41. 41. LOW EXTRACTION DRUGS WITH A HIGH BINDING TO ALBUMIN (≥90%)  Clhep of such drugs may remain unchanged or may even be increase in liver disease ( cirrhotic)  In order to avoid toxicity by overdosing, free drug levels should be determined and used to guide therapy of such drugs in livers disease.
  42. 42. Pharmacological class Molecules Benzodiazepines: alprazolam, bromazepam, clobazam, flunitrazepam, flurazepam, nitrazepam, triazolam; Other hypnotics and sedatives: methaqualone, zopiclone; Antidepressants: citalopram, fluoxetine, fluvoxamine, moclobemide; Antipsychotics: risperidone Antiepileptics: carbamazepine, ethosuximide, lamotrigine, levetiracetam, phenobarbital, primidone, topiramate; Anti-Parkinson : pramipexole Antineoplastic and immunosuppressive agents: cyclophosphamide, hydroxycarbamide, letrozol,
  43. 43. Pharmacological class Molecules Antibacterial drugs: doxycycline, metronidazole Tuberculostatic drugs: isoniazid Corticosteroids: methylprednisone, prednisone Analgesics: paracetamol Bronchodilators: theophylline Antihistamines: diphenhydramine Antiemetics: metoclopramide
  44. 44. Pharmacological class Molecules Benzodiazepines: chlordiazepoxide, diazepam, lorazepam, oxazepam, temazepam Other hypnotics and sedatives: zolpidem Antidepressants: maprotiline, trazodone; Antipsychotics: sertindole Antiepileptics: phenytoin, tiagabine, valproate; Anti- Parkinson drugs Anti-Parkinson : tolcapone; Analgesics: methadone Antineoplastic and immunosuppressive agents: chlorambucil, mycophenolate; Antibacterial drugs: ceftriaxone, clarithromycin,
  45. 45. Pharmacological class Molecules Antibacterial drugs: ceftriaxone, clarithromycin, clindamycin; Tuberculostatic drugs: rifampicin Corticosteroids: prednisolone Antidiabetic drugs: Glipizide, tolbutamide. Antihyperlipidemic drugs: clofibrate, gemfibrozil Antiulcer drugs: lansoprazole; Anticoagulants: phenprocoumon; Antiestrogens: : tamoxifen, toremifen; Antiandrogens: cyproterone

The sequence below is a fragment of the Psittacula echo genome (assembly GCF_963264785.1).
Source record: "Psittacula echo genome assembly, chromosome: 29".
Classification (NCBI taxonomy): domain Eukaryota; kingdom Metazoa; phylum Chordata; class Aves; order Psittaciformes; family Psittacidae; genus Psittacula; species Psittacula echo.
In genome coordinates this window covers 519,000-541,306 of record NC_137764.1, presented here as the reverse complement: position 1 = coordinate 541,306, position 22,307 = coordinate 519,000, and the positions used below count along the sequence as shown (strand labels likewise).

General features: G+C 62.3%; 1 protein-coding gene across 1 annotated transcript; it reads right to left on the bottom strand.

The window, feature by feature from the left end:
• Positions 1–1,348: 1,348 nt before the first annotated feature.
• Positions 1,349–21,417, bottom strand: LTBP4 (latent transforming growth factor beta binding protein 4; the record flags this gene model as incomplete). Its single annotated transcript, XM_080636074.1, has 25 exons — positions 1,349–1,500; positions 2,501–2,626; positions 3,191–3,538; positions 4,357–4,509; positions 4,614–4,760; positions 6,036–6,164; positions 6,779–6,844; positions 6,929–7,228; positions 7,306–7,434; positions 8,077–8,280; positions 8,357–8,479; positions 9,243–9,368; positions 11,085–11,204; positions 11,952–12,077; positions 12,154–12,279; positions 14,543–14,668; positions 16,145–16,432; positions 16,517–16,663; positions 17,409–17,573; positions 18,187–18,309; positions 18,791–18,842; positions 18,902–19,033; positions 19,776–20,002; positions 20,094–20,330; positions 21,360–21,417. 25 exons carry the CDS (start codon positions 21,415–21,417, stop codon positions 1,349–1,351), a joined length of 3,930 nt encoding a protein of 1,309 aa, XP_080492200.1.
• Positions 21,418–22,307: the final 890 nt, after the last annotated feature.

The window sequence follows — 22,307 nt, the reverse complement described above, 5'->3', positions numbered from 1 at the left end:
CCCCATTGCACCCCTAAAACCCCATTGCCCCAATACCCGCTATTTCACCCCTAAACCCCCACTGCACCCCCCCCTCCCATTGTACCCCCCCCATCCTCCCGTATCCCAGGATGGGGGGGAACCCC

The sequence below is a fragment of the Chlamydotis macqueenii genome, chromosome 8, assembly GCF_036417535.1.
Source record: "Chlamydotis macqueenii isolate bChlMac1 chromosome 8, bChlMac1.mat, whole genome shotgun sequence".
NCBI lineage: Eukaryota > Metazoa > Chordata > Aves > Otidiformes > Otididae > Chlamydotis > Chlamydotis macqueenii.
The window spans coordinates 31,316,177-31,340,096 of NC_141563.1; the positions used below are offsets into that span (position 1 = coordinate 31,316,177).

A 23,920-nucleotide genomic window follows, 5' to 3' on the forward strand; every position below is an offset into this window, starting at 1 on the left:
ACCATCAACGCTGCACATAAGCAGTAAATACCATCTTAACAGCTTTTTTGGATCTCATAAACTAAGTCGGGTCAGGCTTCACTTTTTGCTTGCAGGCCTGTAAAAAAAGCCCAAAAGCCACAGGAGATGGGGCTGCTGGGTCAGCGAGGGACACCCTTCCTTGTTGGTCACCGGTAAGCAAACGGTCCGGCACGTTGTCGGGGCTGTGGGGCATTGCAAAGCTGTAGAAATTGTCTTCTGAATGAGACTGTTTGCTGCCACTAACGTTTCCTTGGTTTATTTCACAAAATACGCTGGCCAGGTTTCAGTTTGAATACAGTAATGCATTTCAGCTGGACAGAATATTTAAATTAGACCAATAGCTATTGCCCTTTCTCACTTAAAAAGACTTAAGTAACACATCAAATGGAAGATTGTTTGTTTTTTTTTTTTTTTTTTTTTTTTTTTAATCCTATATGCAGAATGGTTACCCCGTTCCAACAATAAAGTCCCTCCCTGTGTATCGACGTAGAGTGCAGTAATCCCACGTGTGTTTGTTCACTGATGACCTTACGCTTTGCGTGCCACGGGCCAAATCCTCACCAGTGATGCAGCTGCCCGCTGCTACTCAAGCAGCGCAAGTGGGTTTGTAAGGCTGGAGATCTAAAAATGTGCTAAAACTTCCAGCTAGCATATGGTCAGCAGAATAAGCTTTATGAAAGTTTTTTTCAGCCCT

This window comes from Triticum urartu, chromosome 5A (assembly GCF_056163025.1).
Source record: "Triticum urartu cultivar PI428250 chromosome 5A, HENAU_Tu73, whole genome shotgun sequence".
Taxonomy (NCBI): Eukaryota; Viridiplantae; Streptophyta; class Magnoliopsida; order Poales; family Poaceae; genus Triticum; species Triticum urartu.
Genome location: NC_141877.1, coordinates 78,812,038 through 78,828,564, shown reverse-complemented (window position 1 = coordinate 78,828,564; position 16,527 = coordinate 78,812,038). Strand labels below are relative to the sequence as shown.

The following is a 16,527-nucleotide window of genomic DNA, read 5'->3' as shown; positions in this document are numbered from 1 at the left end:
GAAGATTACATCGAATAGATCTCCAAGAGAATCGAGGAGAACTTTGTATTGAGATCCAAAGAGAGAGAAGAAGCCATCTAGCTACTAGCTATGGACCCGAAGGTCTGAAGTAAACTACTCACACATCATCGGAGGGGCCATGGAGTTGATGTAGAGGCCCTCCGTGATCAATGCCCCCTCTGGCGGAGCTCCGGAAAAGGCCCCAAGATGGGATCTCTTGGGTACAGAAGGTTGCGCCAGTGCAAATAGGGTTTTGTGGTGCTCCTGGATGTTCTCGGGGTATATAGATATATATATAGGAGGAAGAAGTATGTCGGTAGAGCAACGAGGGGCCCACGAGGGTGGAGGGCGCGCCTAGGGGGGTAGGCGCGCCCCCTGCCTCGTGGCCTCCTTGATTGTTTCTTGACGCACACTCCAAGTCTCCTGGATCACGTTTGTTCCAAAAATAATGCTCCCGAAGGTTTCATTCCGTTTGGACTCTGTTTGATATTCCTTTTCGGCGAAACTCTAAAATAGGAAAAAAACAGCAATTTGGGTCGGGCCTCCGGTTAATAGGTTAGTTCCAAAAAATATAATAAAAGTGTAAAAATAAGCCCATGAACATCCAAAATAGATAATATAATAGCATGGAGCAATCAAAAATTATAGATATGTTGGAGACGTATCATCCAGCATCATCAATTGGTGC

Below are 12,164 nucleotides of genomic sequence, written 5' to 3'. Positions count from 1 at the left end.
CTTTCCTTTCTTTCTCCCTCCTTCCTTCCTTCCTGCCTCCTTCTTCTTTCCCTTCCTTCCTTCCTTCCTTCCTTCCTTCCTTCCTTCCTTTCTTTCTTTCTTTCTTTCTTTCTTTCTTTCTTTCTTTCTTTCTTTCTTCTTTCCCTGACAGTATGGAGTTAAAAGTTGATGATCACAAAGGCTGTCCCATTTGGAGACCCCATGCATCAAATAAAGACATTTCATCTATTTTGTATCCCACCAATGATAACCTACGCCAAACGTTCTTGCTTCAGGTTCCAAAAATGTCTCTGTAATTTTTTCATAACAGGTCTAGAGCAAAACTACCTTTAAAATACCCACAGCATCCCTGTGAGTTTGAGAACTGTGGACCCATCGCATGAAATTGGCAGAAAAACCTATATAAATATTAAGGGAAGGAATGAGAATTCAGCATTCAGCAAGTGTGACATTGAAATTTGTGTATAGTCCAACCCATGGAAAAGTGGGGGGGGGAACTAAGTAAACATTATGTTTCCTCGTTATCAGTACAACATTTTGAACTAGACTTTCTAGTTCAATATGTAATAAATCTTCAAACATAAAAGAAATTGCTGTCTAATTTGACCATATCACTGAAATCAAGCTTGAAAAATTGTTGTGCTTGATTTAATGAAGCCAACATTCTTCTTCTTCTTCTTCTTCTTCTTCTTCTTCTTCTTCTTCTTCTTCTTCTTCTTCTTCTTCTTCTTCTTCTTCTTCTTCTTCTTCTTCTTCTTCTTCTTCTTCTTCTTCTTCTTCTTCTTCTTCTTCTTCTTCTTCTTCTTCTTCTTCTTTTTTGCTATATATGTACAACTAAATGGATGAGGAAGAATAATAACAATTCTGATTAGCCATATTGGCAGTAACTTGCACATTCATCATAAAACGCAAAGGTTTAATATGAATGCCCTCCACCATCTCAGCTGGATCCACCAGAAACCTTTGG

46. 46. INTERMEDIATE EXTRACTION DRUGS The hepatic clearance of these drugs with a hepatic extraction between 30% and 60%(intermediate extraction drugs”) is determined by both Q and (fu x Cli).
  47. 47. INTERMEDIATE EXTRACTION DRUGS DOSE ADJUSTMENT Since bioavailability of these drugs is 40% or more, the influence of blood flow (Q) is less pronounced as compared to “high extraction” drugs But in general, Clhep of these drugs is reduced. fu ×Cli Q +( fu ×Cli ) Clhep = Q×
  48. 48. INTERMEDIATE EXTRACTION DRUGS DOSE ADJUSTMENT Since the bioavailability increase slowly in case of blood flow reduction. Treatment should be started with an initial dose in the low range of normal Since, Clhep of these drugs is reduced, adjustment of their maintenance doses should be doing as described for low extraction drugs
  49. 49. Pharmacological class Molecules Benzodiazepines: midazolam Antidepressants: amitriptyline , clomipramine , mirtazapin , nortriptyline , paroxetine Antipsychotics: amisulpride , clozapine fluphenazine , haloperidol , olanzapine , zuclopenthixol Psychostimulants: methylphenidate Antiepileptics: phenytoin, tiagabine, valproate; Anti-Parkinson : entacapone Analgesics: codeine Antineoplastic and immunosuppressive agents: azathioprin , etoposide
  50. 50. Pharmacological class Molecules Antibacterial drugs: Ciprofloxacin erythromycin Antifungal agents: itraconazole Antiarrhythmics and anesthetic agents: Amiodarone , lidocaine Beta-adrenergic blockers: carvedilol Antiepileptics: diltiazem , felodipine , nifedipine Antihyperlipidemic drugs: atorvastatin , pravastatin , simvastatin Antiulcer drugs: omeprazole , ranitidine Progestogens: medroxyprogesterone Prolactine inhibitors: lisuride
  51. 51. CONCLUSION The most dangerous drugs in patients with liver cirrhosis are those with a low bioavailability and a narrow therapeutic range when administered orally. For these drugs, both initial and maintenance doses have to be reduced by 50% or more of the normal dose, depending on the severity of liver disease, hepatic extraction and metabolism, and toxicity of the drug.